Why NOT let are kid’s be ignerunt?

May 28, 2007

Most of the people I know who have achieved much through their mental abilities have in their make-up a real horror of being unprepared, of not knowing what they need to know.

I often say that shame and guilt made this country a great place. People usually think I’m making a joke.

I could not be more serious.

Outside of a Fort Worth, Texas, high school recently, a bunch of students marched, and carried placards protesting the fact that some of them would not be allowed to receive their diplomas because they had failed to pass a standardized test.

Some, though not all, Texas school districts say that a student who fails that test, regardless of grade point average, can’t make that walk.

Some of the students who failed the Texas Assessment of Knowledge and Skills, or TAKS, exam are pretty upset. They say they earned the right to their graduation, though they were not real clear on HOW they earned it.

One of the signs read “Let Are Kids Walk.”

I don’t know about you, but I think I can glimpse part of the problem.

The news story carried this quote from one of the students:

“I believe that I have at least the right to walk the stage with all my friends…I made it this far, and I have all my credits I need. I deserve to get my certificate of completion.”

I don’t know the least thing about the public school system in Texas, (I will eschew jokes about the current cowboy in the White House. Besides, I figure he did not spend much time in public schools.) But I suspect it suffers from the same syndrome plaguing our entire culture. That plague is exemplified perfectly in one phrase and one word in the quote above: “the right to” and “deserve.”

Entitlement. “I deserve the keys to the kingdom because, well, because I showed up and kept my seat warm for four years.”

Phooey.

One of the students quoted in the story said she had a good GPA but would not get her certificate because she failed the TAKS.

I am not a huge fan of standardized tests. Making them important has forced school to “teach to the tests,” meaning that the goal of the school is to make kids good at taking tests, as opposed to knowing stuff and being able to think critically.

Nlet-are-kids.jpgews flash: Knowing how to be good at standardized tests is not an especially useful life-skill.

What our young friend with the good GPA misses is that a good GPA does not mean you know stuff or are good at anything, either.

Sometimes it does. But there is a lot of pressure on schools and teachers to pass students, and a lot of that pressure comes from lawsuits, threatened and real, even physical threats. We are a nation that honors, if that is the word, the diploma, not what it is supposed to represent.

Standardized tests, on the other hand, are more of a monolithic thing, big and impenetrable and, however well or ill they measure, they measure even-handedly.

These kids in Texas have a right to be put out, I suppose. They were raised in a culture that does not honor knowledge. Trivia, yes. The average high school student can tell you who the most recent loser on American Idol was, but has no clue how to form a sentence that makes sense, or, for that matter, does not include the word “like” or the brain-dead hum of “um.”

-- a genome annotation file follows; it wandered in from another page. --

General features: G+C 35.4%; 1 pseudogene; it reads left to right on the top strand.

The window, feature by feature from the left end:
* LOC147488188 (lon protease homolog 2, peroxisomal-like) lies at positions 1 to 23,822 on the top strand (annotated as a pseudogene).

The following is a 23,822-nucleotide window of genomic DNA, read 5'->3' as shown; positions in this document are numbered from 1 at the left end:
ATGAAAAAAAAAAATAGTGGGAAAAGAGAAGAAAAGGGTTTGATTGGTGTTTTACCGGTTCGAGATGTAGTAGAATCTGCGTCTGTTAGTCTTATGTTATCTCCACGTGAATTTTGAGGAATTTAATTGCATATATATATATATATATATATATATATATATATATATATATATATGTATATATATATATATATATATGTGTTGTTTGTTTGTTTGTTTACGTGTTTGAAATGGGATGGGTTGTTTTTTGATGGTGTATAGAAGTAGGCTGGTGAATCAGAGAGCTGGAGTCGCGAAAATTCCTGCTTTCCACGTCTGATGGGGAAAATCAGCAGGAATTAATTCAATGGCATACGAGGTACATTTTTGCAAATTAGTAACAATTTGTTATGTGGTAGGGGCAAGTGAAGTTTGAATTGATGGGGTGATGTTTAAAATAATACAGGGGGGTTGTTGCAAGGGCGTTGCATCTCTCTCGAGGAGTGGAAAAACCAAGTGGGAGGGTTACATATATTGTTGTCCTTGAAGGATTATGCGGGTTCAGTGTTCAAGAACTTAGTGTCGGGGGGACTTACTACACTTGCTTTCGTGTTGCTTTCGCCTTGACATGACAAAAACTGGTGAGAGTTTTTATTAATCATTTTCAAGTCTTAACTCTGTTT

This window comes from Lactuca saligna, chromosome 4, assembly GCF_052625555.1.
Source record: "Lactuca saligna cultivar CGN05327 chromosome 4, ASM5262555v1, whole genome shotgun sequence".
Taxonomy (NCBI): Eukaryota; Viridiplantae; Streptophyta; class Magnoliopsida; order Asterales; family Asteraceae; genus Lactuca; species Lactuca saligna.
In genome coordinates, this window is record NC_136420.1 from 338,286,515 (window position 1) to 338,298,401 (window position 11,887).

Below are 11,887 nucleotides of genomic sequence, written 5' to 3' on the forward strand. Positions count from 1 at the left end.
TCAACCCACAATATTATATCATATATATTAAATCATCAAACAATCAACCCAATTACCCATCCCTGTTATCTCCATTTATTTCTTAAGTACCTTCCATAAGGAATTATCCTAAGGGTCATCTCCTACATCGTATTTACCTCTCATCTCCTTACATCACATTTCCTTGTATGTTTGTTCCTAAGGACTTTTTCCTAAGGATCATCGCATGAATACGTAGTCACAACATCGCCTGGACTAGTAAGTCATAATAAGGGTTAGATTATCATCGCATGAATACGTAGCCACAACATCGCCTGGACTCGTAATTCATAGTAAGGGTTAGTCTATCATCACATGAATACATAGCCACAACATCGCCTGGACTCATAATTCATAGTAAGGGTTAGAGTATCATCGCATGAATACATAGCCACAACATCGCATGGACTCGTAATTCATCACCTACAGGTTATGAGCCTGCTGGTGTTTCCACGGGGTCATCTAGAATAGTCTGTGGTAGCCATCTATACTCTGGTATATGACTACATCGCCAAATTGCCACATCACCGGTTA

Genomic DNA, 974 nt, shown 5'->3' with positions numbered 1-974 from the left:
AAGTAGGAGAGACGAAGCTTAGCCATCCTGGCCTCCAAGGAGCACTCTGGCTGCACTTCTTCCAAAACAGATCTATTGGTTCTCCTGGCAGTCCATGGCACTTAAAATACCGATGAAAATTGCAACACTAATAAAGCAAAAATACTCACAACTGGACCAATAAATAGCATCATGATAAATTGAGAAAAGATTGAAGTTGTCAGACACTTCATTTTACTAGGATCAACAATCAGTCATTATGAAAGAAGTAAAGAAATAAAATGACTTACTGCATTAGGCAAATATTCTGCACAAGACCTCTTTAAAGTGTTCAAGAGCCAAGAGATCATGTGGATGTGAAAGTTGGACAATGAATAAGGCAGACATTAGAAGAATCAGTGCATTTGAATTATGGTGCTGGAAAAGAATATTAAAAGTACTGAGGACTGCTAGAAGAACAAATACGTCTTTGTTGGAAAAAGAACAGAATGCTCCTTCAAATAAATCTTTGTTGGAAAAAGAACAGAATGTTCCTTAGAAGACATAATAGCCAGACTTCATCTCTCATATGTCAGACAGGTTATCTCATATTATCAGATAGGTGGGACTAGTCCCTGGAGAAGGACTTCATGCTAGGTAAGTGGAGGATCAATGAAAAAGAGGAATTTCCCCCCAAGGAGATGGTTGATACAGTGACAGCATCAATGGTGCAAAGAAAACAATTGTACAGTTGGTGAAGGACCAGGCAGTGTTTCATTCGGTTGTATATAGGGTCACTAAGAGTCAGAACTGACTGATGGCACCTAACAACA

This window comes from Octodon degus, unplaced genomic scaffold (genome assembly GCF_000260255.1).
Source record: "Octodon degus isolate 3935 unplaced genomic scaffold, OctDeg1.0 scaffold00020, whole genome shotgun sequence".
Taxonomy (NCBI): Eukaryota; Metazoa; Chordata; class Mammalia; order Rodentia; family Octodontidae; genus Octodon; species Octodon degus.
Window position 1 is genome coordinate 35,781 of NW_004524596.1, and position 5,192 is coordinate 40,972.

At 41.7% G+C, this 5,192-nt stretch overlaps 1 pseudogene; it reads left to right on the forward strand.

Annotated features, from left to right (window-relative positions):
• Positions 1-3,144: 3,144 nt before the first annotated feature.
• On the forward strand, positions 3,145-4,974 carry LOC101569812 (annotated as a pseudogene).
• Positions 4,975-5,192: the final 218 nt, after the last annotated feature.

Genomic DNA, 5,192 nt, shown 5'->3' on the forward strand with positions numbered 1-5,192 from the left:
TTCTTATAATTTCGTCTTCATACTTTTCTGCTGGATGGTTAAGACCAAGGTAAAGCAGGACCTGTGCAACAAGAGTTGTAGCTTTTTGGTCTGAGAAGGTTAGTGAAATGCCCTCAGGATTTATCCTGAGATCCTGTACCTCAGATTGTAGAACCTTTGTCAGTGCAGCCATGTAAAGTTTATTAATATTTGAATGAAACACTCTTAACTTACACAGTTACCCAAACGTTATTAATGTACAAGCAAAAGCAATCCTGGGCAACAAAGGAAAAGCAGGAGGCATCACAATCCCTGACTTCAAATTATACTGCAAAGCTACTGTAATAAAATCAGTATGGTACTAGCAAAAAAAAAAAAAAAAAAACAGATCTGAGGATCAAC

So, why should it matter that they could not demonstrate, in however clumsy a fashion, sufficient knowledge in a broad range of subjects to demonstrate that they were doing more in school than arranging their own social events and staring out the window?

I’m not even going to get into talking about the United States position in the world market of our kids versus anybody else’s. That’s been beaten to death and we seem not to care. I heard a woman once refer to a high school girl who had won some major competition in math and science toss it off because “Oh, she’s Asian.”

Hmm. “My kid’s a dumbass, but it’s OK, he’s American?”

The real shame is that we have to ask that question at all.

Whose fault is it? Parents typically blame teachers, but it’s more complex than that. I already said it. We The People do not value knowledge. Fashion, attitude and gossip, yes. An ability to think, to reason, not so much.

Just showing up is not enough, kids. Just looking busy when the teacher walks by won’t cut it. Sorry.

We still hear a lot about being sure to establish and preserve self-esteem in our – excuse me “are” children, as though self-esteem can be had without any sense that one can fail at something.

I attended a high school graduation a few years back. Virtually every student in the senior class received some sort of quasi-academic honor. I had met a fair sample of those kids and was not convinced I was in the company of genius. The awards were clearly planned to give every kid a sense that they were worthy. The awards, therefore, really meant nothing.

Self-esteem and knowledge and recognition for them can only be earned, which means that, sadly, there will be some who fail at earning them. This is a sad truth. Garrison Keillor and Lake Woebegone notwithstanding, ALL of the children can NOT be above average.

© 2007 Marsh Creek Media,

Gettysburg, Pa.

“Burger to Go” is a product of me and my company, Marsh Creek Media and, as such, I am solely responsible for its content.

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